Email Laura Rival



About Dr Laura RivalDr Laura Rival is Associate Professor at Oxford where she has been teaching and researching the anthropology of nature, society and development since 2001. In addition to her position at the Oxford Department of International Development (ODID, also known as Queen Elizabeth House, QEH), where she has directed the MPhil in Development Studies, she is an active member of the School of Anthropology (SAME), the Institute of Human Sciences (IHS), and the Latin American Centre (LAC).

With her students and research collaborators, Laura Rival has studied a wide range of conceptualizations and uses of the Amazon biome, including the mechanisms by which humans know and symbolize the biological world, reproduce and transform their social and cultural worlds, and contribute to the making of the forested landscapes they inhabit.

She has conducted ethnographic fieldwork in Ecuador with the Huaorani and the Chachi, and with the Makushi in Guyana. Through her numerous publications on Amerindian conceptions of nature and society; plant knowledge and plant symbolism in the Americas; indigenous rights and oil development; schooling and culture; and social and community forestry, she has contributed to the theoretical development of Amazonianist anthropology, historical and political ecology, and ethnobiology.

Over the years, she has specialized in interdisciplinary research and teaching, using anthropology to create bridges between the natural and the social sciences. Both her graduate and undergraduate teaching are popular with students who wish to examine political economy issues from an anthropological perspective. Her ‘Foundation Course in Anthropology’ has gained a reputation for its unique approach to international development. It will soon be complemented by the optional ‘Advanced Course in Anthropology and Development.’ By offering a detailed examination of how Latin American governments respond – or fail to respond - to the twin challenge of environmental degradation and entrenched poverty, her course ‘The State, Governance and Natural Resources in Contemporary Latin America’ shows that if environmental resources are too often a source of conflict, they can also serve as a base for improved human welfare and social development. She designed a course on ‘Development, Health and Environment’ with colleagues in Geography and Public Health. This course was shared by several Masters Programmes from the Social Science Division and the Medical School between 2010 and 2014. She also regularly teaches on the Ethnography Option Course ‘Native Peoples of Lowland South America’ and the new Human Sciences course ‘Introduction to Ethnobiology.’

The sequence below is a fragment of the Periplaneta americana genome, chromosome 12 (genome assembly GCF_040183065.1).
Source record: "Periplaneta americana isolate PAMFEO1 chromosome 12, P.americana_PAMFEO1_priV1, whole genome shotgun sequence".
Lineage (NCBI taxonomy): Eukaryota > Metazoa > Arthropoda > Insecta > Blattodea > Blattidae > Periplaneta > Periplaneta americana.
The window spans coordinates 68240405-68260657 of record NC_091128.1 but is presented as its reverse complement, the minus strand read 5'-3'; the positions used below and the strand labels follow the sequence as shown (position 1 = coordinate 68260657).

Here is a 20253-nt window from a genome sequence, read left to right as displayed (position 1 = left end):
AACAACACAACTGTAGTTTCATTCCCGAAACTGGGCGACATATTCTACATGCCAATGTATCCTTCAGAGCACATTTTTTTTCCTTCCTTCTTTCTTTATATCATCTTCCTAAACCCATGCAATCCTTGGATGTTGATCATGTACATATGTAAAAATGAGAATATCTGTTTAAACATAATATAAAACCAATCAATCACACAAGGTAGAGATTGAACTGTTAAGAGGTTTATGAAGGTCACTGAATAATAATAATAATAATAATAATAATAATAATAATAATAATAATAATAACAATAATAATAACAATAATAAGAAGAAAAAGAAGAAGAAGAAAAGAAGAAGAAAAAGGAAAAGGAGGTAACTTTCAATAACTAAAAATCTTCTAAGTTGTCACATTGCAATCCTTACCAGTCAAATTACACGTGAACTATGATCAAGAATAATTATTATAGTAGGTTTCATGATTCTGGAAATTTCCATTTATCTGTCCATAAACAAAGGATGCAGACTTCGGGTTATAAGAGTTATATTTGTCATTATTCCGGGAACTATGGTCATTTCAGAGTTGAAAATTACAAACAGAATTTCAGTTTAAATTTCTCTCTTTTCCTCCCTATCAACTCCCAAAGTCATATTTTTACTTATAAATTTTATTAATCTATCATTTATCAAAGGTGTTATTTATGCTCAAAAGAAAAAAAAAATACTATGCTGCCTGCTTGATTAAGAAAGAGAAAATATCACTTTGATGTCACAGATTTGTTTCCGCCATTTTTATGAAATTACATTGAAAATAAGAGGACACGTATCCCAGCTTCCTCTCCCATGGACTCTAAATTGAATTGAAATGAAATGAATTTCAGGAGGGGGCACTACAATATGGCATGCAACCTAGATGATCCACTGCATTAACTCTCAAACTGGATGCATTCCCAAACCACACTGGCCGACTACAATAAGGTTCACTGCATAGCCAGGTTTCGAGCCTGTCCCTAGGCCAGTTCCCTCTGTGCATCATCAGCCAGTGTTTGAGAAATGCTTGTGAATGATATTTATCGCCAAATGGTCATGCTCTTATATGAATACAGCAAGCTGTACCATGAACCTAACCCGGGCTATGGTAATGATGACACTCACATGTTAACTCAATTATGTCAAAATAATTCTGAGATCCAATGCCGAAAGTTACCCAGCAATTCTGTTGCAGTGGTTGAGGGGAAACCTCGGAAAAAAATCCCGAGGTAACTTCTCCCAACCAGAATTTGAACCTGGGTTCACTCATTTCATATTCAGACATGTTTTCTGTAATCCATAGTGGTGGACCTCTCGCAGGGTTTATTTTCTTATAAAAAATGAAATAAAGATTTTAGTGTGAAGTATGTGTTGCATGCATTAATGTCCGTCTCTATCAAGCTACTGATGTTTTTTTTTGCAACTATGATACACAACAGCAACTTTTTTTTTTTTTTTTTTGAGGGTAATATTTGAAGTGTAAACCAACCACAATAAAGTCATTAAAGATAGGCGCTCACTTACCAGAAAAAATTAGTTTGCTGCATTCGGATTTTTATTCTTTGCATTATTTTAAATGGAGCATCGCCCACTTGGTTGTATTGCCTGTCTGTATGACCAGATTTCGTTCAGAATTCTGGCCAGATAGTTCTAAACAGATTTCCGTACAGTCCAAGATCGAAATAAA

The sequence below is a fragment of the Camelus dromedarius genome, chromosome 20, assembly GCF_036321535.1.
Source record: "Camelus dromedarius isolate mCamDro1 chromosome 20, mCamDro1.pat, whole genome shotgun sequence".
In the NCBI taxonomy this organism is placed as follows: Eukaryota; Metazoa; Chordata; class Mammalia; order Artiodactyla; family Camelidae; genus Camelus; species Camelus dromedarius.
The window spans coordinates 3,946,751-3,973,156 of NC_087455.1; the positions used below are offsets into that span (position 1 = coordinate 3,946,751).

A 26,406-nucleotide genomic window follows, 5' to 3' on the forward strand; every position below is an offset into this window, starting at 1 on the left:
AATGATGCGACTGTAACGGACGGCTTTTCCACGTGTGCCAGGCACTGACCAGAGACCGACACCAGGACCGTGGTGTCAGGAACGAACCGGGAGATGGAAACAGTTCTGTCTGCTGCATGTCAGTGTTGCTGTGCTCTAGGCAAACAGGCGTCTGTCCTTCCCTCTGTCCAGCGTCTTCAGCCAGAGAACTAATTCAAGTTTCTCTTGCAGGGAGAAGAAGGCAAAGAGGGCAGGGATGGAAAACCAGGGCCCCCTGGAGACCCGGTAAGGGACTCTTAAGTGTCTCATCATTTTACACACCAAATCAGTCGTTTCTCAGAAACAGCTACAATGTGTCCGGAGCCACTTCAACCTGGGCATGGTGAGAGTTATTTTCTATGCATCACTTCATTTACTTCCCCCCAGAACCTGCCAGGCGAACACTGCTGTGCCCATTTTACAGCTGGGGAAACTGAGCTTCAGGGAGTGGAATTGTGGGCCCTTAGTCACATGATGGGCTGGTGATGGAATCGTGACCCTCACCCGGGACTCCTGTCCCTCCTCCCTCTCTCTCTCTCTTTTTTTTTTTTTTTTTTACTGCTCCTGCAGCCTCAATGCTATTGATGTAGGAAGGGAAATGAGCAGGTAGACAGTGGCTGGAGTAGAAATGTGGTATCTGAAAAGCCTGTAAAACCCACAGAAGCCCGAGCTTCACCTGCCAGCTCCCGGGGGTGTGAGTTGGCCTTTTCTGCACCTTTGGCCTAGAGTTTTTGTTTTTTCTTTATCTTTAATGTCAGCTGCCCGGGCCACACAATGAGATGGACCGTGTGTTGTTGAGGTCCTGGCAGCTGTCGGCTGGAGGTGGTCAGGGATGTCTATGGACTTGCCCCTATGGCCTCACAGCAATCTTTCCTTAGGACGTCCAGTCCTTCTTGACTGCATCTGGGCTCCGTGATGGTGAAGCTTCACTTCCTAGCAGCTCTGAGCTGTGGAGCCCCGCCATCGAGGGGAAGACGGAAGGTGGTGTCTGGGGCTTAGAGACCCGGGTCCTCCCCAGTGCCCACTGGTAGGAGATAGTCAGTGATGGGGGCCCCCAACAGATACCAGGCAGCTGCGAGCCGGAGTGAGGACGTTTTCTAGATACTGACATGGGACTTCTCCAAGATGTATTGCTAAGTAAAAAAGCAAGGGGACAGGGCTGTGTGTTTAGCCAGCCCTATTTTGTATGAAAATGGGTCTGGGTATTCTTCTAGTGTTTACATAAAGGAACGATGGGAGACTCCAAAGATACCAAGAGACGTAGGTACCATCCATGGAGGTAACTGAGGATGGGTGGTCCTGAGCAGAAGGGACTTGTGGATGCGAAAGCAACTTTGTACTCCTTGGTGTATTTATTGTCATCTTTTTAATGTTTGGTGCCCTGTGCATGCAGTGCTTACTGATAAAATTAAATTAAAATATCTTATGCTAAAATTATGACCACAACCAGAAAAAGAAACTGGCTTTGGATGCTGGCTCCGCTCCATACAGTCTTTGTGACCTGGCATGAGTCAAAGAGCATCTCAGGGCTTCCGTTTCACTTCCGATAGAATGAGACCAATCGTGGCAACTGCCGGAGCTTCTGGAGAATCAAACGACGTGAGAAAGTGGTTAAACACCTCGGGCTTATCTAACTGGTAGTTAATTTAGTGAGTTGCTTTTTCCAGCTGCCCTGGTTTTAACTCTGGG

She supervises 6-8 doctoral students a year, either in Social Anthropology or in Development Studies, who become experts in Amazonianist Anthropology, Ecological Anthropology, or World Development.

Useful links


Trekking through history

Beyond the visible and the material

The social life of trees